President Muhammadu Buhari has declaimed against the detention of the interim president, the prime minister and other ministers of the transitional government of Burkina Faso in an apparent coup d’etat.
The military spokesman said the leaders of the coup were seeking negotiations “to form a government which will dedicate itself to restore political order in the country” before elections were held. On Wednesday, the guard unit burst into a cabinet meeting and arrested the interim president, prime minister and other leaders.
Protesters, some of whom have been arrested, occupied the streets of Ouagadougou since Wednesday, erecting blockades and burning tires.
He also described the kidnapping of the country’s interim leaders as a “terrorist” act which should be “addressed a such by the entire worldwide community”.
Diendere, a political veteran elected by coup leaders to helm their “National Council for Democracy”, dismissed allegations that the coup was orchestrated by Compaore, whose whereabouts are unknown.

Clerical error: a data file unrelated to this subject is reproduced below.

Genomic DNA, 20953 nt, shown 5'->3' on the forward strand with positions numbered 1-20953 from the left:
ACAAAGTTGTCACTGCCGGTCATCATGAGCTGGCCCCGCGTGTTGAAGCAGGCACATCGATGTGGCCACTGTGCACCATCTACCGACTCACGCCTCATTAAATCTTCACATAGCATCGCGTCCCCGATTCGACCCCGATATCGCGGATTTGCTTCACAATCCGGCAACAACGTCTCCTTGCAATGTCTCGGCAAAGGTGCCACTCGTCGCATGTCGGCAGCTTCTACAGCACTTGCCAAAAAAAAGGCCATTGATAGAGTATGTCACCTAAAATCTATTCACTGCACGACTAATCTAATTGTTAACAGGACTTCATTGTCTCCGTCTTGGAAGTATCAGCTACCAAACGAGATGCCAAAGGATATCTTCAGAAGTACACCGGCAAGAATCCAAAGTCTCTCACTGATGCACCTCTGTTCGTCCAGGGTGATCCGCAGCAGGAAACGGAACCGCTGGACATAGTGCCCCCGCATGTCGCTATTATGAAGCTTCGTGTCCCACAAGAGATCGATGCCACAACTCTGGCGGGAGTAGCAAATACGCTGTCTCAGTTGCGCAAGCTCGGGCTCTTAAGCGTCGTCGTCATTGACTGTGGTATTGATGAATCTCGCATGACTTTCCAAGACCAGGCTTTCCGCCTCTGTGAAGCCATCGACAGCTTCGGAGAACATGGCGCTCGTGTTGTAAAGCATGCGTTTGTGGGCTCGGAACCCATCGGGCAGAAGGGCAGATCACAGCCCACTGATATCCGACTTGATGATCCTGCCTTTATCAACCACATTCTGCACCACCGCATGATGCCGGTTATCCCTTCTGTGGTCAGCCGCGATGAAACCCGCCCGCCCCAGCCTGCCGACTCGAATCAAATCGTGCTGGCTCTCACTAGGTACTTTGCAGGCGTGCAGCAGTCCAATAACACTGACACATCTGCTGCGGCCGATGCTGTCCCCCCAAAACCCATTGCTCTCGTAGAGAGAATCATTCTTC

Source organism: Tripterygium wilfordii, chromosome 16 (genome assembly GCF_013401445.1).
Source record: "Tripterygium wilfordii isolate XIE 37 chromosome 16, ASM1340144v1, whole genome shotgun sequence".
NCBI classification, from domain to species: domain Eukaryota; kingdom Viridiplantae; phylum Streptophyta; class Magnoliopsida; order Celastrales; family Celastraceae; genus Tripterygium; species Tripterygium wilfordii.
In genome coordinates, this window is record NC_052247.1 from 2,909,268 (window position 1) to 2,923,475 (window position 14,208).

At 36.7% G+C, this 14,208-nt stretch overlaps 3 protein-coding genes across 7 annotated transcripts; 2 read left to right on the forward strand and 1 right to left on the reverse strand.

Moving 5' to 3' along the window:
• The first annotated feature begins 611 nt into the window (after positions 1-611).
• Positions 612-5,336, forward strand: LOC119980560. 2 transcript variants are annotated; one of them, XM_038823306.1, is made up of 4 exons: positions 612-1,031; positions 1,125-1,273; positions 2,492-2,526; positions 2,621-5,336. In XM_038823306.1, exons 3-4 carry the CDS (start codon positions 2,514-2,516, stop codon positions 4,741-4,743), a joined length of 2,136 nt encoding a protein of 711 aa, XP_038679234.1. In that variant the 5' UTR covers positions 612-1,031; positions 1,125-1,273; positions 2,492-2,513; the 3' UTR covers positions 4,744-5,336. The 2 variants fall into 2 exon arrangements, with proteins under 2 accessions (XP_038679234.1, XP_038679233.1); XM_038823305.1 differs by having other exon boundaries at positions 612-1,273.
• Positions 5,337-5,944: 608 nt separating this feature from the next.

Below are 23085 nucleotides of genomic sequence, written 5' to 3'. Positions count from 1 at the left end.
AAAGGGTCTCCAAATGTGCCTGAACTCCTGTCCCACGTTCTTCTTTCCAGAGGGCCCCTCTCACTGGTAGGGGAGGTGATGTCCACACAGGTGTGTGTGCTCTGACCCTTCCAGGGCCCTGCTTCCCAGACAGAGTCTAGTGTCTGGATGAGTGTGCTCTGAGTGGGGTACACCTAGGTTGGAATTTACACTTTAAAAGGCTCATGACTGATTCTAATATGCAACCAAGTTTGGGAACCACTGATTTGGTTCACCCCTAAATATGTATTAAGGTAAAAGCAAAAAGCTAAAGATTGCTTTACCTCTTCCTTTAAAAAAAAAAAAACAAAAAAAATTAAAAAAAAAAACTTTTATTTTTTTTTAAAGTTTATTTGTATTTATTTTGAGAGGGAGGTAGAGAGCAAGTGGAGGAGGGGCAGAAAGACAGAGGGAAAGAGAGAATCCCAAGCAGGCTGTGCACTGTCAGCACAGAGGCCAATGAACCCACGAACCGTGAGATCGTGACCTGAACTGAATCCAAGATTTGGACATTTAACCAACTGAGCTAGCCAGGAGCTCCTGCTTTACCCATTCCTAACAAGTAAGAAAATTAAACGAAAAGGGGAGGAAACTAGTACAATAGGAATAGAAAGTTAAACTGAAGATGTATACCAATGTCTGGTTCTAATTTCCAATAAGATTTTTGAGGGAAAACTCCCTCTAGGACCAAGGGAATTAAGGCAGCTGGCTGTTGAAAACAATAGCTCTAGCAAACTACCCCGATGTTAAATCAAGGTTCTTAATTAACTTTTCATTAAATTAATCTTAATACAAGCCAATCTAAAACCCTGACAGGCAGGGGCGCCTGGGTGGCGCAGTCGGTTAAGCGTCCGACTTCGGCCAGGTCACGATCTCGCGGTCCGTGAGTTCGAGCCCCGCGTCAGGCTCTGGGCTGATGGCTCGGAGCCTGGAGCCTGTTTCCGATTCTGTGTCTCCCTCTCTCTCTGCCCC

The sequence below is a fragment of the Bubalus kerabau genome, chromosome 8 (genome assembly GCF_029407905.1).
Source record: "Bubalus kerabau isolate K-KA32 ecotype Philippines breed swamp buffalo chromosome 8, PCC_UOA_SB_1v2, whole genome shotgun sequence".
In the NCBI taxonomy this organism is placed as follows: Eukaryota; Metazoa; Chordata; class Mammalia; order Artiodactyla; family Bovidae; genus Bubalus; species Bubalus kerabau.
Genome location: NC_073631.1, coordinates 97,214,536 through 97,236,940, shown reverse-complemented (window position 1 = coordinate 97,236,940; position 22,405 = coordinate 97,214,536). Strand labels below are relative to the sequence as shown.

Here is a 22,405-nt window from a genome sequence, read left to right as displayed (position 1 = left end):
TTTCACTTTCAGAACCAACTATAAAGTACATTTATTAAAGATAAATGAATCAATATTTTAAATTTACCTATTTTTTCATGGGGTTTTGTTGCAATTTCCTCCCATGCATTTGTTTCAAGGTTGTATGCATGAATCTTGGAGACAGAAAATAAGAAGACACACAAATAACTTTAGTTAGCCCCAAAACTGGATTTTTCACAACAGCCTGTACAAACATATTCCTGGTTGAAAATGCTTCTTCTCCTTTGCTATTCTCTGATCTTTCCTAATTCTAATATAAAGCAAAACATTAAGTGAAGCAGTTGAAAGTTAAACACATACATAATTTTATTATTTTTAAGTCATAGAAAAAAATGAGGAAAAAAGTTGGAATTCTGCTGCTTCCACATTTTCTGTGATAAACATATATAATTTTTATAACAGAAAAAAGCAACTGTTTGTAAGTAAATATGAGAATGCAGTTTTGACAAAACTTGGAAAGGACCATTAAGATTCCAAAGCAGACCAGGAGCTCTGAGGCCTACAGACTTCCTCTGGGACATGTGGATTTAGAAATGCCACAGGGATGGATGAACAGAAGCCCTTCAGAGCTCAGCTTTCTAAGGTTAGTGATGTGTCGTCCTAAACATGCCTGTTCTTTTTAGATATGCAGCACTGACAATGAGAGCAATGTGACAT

A statement by the junta Friday said that Michel Kafando was freed from military custody on Thursday, and is now in his official residence.
Immediately after taking control of the country the military announced the establishment of a “National Democratic Council” which they said would end “the deviant regime of transition” and establish another government which would organise “inclusive” elections.
“The president firmly condemns the coup d’Etat that has taken place in Burkina Faso“, the French presidency said in a statement.
Mr Compaore was ousted in a popular uprising last year after 27 years in power, and is now in exile.
At least three people were killed and more than 60 injured, according to hospital sources, when members of the presidential guard fired warning shots to disperse crowds and used batons to beat back stone-throwing demonstrators.
The 1,300-strong presidential guard has been known for its loyalty to Compaore whose supporters have been banned from contesting the elections set for October 11.
The 1,300-member presidential guard is believed to have been unsatisfied with plans to dissolve it and integrate it into the military police.
The European Union, the United States and former colonial power France have also denounced the junta.